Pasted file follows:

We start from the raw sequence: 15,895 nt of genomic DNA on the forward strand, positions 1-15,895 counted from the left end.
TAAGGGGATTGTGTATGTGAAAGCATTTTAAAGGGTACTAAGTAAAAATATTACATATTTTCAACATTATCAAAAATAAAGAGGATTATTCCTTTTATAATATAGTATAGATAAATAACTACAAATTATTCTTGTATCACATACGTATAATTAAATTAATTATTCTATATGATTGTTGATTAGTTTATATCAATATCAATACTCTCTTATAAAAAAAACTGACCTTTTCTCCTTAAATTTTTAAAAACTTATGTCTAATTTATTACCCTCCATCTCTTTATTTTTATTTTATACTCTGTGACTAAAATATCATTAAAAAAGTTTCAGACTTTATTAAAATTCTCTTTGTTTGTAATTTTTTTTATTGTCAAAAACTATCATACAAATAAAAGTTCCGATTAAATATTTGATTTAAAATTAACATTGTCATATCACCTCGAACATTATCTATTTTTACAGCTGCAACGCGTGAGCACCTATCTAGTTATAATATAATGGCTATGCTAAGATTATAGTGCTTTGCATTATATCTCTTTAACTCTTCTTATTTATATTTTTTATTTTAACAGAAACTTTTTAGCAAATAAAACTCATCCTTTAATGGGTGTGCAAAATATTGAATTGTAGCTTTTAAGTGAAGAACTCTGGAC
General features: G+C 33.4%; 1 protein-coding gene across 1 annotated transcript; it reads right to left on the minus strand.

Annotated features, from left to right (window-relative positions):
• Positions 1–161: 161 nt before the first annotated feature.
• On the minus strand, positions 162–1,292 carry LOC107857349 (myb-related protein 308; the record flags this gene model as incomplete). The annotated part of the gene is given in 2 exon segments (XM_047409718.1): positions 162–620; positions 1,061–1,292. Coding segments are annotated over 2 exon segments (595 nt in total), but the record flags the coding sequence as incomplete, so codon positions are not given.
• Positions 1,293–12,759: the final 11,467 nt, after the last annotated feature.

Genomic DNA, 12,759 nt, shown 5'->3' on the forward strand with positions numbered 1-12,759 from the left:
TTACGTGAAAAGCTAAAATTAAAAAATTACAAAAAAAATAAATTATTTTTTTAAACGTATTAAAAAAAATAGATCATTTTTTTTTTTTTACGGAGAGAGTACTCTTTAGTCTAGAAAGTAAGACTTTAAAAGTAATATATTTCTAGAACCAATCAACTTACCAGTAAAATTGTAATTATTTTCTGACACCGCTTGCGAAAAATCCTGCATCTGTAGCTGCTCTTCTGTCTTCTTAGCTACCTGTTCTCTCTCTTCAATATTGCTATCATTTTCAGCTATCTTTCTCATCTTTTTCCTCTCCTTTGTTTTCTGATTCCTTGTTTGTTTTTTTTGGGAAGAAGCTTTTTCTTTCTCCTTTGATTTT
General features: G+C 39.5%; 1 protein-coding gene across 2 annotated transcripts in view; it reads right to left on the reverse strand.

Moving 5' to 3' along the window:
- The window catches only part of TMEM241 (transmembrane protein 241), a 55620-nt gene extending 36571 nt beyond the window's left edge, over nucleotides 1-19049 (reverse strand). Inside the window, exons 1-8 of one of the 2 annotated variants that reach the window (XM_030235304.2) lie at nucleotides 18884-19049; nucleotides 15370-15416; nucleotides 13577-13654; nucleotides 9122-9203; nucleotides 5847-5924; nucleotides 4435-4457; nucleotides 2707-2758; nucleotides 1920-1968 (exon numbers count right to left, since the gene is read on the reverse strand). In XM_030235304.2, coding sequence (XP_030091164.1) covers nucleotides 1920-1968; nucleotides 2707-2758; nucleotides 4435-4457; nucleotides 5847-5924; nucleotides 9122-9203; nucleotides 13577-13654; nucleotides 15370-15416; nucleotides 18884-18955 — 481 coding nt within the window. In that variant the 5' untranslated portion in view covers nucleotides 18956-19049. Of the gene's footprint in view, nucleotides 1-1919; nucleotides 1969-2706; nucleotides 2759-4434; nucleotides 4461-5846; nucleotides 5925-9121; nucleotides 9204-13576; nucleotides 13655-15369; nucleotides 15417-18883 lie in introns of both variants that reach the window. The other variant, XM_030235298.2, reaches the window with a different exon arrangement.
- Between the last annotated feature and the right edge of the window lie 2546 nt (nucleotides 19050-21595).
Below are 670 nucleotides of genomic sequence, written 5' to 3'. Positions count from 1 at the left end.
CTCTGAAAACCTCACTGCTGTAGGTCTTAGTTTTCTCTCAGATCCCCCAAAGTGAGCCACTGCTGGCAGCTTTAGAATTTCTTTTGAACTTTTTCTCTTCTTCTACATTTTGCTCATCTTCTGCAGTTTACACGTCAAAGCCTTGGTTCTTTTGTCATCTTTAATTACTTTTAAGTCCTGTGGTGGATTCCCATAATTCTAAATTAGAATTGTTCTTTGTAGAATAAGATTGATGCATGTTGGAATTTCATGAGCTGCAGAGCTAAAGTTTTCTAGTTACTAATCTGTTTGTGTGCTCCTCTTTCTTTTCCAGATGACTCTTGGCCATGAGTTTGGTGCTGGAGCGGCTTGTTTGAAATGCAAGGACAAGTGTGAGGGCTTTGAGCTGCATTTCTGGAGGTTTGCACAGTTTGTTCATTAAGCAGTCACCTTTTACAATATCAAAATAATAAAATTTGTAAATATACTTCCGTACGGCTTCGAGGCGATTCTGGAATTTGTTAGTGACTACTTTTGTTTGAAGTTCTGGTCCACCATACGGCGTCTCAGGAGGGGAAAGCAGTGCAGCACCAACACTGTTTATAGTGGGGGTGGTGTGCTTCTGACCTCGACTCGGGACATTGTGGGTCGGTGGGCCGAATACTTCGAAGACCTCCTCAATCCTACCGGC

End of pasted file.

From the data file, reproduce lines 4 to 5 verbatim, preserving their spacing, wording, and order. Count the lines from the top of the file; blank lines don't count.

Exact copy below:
Annotated features, from left to right (window-relative positions):
• Positions 1–161: 161 nt before the first annotated feature.